If you work in the health industry, then making sure your business is HIPAA complaint is at the top of your priority list. A simple mistake like mistyping an email address can breach electronic Protected Health Information (ePHI), with devastating consequences. Something as simple as a typo can ignite an investigation, potentially leading to expensive fines, complex remediation requirements and increased future regulatory scrutiny.
If your system is breached, you can’t just sweep it under the rug. The HIPAA breach notification rule ensures that any business that fails to report a breach will be swiftly punished. That means that not only are you responsible for locking down your system, but also for accurately reporting when something does go wrong.
Knowing what can trigger a breach — and also what qualifies as a breach — can be the difference between a massive fine and a noteworthy but otherwise unspectacular incident.
Get a copy of our free guide: HIPAA Compliance in the Cloud to learn how HIPAA requirements affect email and file sharing and receive a practical checklist for determining your encryption requirements.
Under the HIPAA Breach Notification Rule, any potential exposure counts as a breach. Any time there’s a significant risk that PHI was used or revealed in a way not allowed by HIPAA, it’s considered a breach. For example, if you lost a flash drive with unencrypted ePHI on it, it would count as a breach even if you didn’t know whether anyone picked it up or used it.
However, if you can prove there’s a low risk of actual exposure, you’re exempted from breach notification. To do this calculation, you need to consider:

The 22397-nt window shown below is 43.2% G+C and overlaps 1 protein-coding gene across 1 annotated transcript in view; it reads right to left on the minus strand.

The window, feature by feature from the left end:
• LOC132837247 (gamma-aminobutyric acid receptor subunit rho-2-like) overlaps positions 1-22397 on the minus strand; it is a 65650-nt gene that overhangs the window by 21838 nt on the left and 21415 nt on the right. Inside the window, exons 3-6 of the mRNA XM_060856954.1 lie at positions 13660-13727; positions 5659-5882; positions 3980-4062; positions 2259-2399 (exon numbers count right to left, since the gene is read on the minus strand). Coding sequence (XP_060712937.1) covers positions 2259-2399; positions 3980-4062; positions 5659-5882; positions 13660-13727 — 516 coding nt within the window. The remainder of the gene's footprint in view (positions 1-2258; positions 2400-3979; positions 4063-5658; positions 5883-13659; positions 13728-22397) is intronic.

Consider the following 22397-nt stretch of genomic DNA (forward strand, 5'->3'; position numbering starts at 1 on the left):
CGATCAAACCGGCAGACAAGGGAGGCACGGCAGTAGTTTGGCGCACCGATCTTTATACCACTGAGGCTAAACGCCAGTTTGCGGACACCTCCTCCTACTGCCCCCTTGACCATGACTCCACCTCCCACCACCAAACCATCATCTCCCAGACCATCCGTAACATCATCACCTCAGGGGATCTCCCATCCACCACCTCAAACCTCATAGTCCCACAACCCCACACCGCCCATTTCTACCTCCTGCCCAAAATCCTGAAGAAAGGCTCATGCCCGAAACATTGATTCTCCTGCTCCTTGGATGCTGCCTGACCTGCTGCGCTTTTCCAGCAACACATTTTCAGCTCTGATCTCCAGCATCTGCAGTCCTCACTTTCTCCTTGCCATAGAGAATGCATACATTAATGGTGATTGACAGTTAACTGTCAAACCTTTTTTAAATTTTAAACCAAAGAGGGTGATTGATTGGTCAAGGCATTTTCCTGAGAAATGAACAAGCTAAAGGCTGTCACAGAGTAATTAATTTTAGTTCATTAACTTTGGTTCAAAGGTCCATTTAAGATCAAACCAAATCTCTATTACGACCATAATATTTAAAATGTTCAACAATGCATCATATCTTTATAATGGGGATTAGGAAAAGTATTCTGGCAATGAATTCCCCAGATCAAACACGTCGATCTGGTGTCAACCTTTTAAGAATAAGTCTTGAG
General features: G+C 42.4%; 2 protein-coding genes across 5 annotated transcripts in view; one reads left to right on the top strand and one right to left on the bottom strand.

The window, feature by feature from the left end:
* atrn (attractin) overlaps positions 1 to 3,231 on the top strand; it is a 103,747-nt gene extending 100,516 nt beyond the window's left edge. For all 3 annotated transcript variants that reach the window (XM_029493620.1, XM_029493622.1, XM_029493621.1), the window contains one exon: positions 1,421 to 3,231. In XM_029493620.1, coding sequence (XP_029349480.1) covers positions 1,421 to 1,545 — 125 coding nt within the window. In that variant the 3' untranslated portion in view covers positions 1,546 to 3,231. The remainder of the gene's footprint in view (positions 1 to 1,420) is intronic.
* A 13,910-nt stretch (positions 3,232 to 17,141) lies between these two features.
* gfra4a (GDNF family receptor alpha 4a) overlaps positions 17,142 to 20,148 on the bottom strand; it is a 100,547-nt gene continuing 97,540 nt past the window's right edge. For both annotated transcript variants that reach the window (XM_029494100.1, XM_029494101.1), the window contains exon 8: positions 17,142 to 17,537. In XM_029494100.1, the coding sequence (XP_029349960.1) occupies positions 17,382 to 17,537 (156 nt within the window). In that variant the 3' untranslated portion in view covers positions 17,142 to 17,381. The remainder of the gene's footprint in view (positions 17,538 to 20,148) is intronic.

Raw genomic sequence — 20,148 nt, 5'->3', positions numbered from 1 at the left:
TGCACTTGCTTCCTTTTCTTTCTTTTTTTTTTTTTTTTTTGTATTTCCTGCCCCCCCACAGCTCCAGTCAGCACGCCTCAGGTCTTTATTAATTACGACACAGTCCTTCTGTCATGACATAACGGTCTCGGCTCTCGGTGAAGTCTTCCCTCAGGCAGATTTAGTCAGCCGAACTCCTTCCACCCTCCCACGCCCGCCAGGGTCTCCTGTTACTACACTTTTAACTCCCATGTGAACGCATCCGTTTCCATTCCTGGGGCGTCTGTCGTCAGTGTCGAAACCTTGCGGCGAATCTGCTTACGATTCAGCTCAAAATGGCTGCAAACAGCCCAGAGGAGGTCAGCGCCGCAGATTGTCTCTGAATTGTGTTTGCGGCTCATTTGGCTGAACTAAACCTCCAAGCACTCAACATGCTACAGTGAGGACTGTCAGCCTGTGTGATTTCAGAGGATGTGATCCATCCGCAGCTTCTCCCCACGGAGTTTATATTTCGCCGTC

1. What information was exposed and whether it can identify the patient;
2. Who received (or may have received) the information;
3. Whether they actually acquired and viewed the PHI; and finally,
4. How the risk has been mitigated.
No matter what your answers are for one and two, if you can show no unauthorized party actually acquired the PHI, you’re exempt from HIPAA Breach Notification.
Virtru Pro with read receipt can prevent a HIPAA breach notification from being triggered. Virtru Pro allows users to rescind emails. If you inadvertently send ePHI to the wrong address or accidentally forward sensitive information, clicking the red hand icon will prevent the recipient from reading the email (or from reading it in the future, if they’ve already read it).
Doing this quickly can minimize the risk of a breach, but the feature by itself doesn’t exempt you from the HIPAA breach notification rule for one reason:
The reader could have accessed the email before you rescinded it. That’s where Virtru read receipts come in.
A read receipt tells you whether your email has been read. When you click the message in your sent mail folder, you’ll either see an envelope by each recipient’s name; if it’s an unopened, grey envelope, the recipient hasn’t read it. Virtru requires the recipient to access Virtru’s secure server to decipher the encrypted message, which triggers the receipt of the email having been accessed. If you see a grey envelope (indicating the email has not be accessed) and revoke the message, HIPAA breach notification is no longer something you have to worry about (at least for this incident).
If there are multiple breaches (e.g. if ePHI was sent to many unauthorized email addresses) you can limit exposure and identify exactly what info has been improperly disclosed, and to which parties. This reduces the extent of the breach, which can lead to lower penalties and simplify breach mitigation.
Virtru HIPAA compliant email protects you from threats and mistakes. Virtru Pro secures messages with a single click, using military grade, client-side encryption. You can communicate with patients, other providers and business associates without the inconvenience and complexity of a healthcare portal.
Virtru Pro email encryption gives you more control over your messages, reducing HIPAA compliance risks. You can set time limits on sensitive communications, decrease exposure by disabling forwarding and most importantly, avert HIPAA breach notification with message revocation and read receipt.